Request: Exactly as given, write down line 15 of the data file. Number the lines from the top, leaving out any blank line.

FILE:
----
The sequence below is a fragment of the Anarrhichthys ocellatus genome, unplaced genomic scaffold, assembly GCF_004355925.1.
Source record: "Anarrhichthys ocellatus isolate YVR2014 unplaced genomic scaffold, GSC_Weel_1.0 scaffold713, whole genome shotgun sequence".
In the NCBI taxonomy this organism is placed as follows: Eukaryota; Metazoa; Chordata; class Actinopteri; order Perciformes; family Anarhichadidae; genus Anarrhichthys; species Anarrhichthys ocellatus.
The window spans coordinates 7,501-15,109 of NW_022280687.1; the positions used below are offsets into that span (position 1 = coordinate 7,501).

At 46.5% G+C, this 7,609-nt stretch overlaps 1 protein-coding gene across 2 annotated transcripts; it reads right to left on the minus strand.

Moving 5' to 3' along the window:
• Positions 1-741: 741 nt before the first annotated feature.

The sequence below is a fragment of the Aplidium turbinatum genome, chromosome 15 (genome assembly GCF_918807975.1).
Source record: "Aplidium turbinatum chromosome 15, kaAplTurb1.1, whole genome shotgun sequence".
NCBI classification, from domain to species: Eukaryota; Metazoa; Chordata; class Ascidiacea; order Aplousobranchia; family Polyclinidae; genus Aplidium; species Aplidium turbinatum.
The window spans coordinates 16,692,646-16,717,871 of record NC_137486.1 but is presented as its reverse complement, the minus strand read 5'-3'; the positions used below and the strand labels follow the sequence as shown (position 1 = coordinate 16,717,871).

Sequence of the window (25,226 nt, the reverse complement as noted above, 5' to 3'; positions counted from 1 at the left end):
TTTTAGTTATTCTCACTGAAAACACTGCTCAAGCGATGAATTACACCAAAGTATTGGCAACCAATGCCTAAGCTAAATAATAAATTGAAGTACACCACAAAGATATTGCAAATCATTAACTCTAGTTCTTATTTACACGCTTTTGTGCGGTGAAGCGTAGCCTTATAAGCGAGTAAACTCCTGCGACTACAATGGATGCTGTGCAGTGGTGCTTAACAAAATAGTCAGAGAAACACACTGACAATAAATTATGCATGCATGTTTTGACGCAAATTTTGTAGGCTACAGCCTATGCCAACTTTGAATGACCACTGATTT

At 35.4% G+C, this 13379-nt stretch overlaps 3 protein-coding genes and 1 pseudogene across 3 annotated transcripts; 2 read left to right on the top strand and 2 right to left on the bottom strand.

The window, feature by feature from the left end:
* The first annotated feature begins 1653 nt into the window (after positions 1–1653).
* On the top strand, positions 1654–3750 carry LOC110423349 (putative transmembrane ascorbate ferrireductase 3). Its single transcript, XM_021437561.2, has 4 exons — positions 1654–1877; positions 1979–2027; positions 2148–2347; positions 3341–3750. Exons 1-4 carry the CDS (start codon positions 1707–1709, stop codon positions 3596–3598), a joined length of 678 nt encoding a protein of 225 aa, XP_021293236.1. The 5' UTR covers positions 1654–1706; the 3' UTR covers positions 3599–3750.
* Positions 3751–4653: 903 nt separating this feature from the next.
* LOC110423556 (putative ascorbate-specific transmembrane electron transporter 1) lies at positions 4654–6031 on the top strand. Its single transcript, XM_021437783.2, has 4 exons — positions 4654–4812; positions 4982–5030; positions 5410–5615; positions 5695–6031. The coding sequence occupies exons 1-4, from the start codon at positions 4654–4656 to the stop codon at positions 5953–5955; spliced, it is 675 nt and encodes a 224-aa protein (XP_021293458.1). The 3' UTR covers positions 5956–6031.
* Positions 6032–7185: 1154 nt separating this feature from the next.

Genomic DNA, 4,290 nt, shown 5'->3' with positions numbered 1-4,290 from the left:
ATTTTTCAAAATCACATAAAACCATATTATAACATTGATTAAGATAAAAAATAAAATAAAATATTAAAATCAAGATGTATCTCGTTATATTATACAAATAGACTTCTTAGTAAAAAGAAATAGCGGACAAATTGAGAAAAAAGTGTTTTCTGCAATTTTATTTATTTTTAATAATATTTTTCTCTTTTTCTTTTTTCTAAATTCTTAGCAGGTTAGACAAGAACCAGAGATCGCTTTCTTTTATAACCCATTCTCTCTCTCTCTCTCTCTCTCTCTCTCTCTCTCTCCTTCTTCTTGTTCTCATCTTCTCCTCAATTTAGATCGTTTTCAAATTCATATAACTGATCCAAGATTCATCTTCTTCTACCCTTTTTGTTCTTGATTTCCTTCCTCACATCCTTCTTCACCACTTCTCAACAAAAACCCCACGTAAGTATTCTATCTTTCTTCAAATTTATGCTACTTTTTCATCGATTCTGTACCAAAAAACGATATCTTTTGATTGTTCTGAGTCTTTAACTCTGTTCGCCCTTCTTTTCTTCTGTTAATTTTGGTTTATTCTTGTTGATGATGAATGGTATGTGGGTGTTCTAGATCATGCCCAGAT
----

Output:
The window, feature by feature from the left end: